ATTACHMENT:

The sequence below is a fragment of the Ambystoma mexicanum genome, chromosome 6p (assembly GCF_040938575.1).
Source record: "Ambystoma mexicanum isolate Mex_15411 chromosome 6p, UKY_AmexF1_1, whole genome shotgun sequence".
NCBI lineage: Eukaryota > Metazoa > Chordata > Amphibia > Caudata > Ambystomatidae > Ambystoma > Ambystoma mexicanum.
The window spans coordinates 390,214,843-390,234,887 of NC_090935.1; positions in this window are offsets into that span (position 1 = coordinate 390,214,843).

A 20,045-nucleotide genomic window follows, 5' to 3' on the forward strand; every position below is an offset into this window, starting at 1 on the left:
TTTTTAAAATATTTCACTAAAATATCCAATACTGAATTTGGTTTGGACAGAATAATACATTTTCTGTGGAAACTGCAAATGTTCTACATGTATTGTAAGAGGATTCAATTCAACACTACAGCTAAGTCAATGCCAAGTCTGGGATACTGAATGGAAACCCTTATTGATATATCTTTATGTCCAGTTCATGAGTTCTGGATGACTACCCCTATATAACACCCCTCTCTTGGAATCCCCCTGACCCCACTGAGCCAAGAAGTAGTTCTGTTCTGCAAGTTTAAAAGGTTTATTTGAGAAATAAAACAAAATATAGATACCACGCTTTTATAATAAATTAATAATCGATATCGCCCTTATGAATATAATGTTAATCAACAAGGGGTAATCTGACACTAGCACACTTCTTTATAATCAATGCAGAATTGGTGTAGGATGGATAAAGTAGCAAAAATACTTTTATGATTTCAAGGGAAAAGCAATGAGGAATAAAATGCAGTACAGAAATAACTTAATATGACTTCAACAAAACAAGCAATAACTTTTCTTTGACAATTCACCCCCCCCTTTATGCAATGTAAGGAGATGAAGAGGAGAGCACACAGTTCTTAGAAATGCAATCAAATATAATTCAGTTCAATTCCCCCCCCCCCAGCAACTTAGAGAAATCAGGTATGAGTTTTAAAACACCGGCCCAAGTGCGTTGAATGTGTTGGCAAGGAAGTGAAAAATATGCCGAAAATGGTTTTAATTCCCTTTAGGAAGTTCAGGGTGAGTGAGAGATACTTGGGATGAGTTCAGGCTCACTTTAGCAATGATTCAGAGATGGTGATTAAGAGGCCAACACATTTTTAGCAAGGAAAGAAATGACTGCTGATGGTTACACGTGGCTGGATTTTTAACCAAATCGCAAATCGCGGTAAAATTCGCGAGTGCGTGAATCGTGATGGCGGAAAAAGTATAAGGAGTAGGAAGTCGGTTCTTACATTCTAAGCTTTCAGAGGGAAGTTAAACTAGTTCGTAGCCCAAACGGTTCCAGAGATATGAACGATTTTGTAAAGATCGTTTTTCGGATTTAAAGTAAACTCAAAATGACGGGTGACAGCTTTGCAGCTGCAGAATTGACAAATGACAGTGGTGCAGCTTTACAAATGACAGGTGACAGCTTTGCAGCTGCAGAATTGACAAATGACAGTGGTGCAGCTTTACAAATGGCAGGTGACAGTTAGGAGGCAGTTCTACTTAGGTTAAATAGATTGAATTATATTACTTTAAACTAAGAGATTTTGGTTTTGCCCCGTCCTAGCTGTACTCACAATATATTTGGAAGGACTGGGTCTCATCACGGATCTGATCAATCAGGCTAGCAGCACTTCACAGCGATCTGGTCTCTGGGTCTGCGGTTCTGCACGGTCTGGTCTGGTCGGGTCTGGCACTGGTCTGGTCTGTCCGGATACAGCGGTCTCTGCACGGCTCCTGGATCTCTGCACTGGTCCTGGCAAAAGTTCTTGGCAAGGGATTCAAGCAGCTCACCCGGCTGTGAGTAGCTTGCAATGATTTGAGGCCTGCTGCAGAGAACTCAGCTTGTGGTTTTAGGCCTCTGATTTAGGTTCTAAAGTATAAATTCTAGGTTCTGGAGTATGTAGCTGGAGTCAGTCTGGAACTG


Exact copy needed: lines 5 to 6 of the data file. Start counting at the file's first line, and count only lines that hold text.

A 20,045-nucleotide genomic window follows, 5' to 3' on the forward strand; every position below is an offset into this window, starting at 1 on the left:
TTTTTAAAATATTTCACTAAAATATCCAATACTGAATTTGGTTTGGACAGAATAATACATTTTCTGTGGAAACTGCAAATGTTCTACATGTATTGTAAGAGGATTCAATTCAACACTACAGCTAAGTCAATGCCAAGTCTGGGATACTGAATGGAAACCCTTATTGATATATCTTTATGTCCAGTTCATGAGTTCTGGATGACTACCCCTATATAACACCCCTCTCTTGGAATCCCCCTGACCCCACTGAGCCAAGAAGTAGTTCTGTTCTGCAAGTTTAAAAGGTTTATTTGAGAAATAAAACAAAATATAGATACCACGCTTTTATAATAAATTAATAATCGATATCGCCCTTATGAATATAATGTTAATCAACAAGGGGTAATCTGACACTAGCACACTTCTTTATAATCAATGCAGAATTGGTGTAGGATGGATAAAGTAGCAAAAATACTTTTATGATTTCAAGGGAAAAGCAATGAGGAATAAAATGCAGTACAGAAATAACTTAATATGACTTCAACAAAACAAGCAATAACTTTTCTTTGACAATTCACCCCCCCCTTTATGCAATGTAAGGAGATGAAGAGGAGAGCACACAGTTCTTAGAAATGCAATCAAATATAATTCAGTTCAATTCCCCCCCCCCCAGCAACTTAGAGAAATCAGGTATGAGTTTTAAAACACCGGCCCAAGTGCGTTGAATGTGTTGGCAAGGAAGTGAAAAATATGCCGAAAATGGTTTTAATTCCCTTTAGGAAGTTCAGGGTGAGTGAGAGATACTTGGGATGAGTTCAGGCTCACTTTAGCAATGATTCAGAGATGGTGATTAAGAGGCCAACACATTTTTAGCAAGGAAAGAAATGACTGCTGATGGTTACACGTGGCTGGATTTTTAACCAAATCGCAAATCGCGGTAAAATTCGCGAGTGCGTGAATCGTGATGGCGGAAAAAGTATAAGGAGTAGGAAGTCGGTTCTTACATTCTAAGCTTTCAGAGGGAAGTTAAACTAGTTCGTAGCCCAAACGGTTCCAGAGATATGAACGATTTTGTAAAGATCGTTTTTCGGATTTAAAGTAAACTCAAAATGACGGGTGACAGCTTTGCAGCTGCAGAATTGACAAATGACAGTGGTGCAGCTTTACAAATGACAGGTGACAGCTTTGCAGCTGCAGAATTGACAAATGACAGTGGTGCAGCTTTACAAATGGCAGGTGACAGTTAGGAGGCAGTTCTACTTAGGTTAAATAGATTGAATTATATTACTTTAAACTAAGAGATTTTGGTTTTGCCCCGTCCTAGCTGTACTCACAATATATTTGGAAGGACTGGGTCTCATCACGGATCTGATCAATCAGGCTAGCAGCACTTCACAGCGATCTGGTCTCTGGGTCTGCGGTTCTGCACGGTCTGGTCTGGTCGGGTCTGGCACTGGTCTGGTCTGTCCGGATACAGCGGTCTCTGCACGGCTCCTGGATCTCTGCACTGGTCCTGGCAAAAGTTCTTGGCAAGGGATTCAAGCAGCTCACCCGGCTGTGAGTAGCTTGCAATGATTTGAGGCCTGCTGCAGAGAACTCAGCTTGTGGTTTTAGGCCTCTGATTTAGGTTCTAAAGTATAAATTCTAGGTTCTGGAGTATGTAGCTGGAGTCAGTCTGGAACTG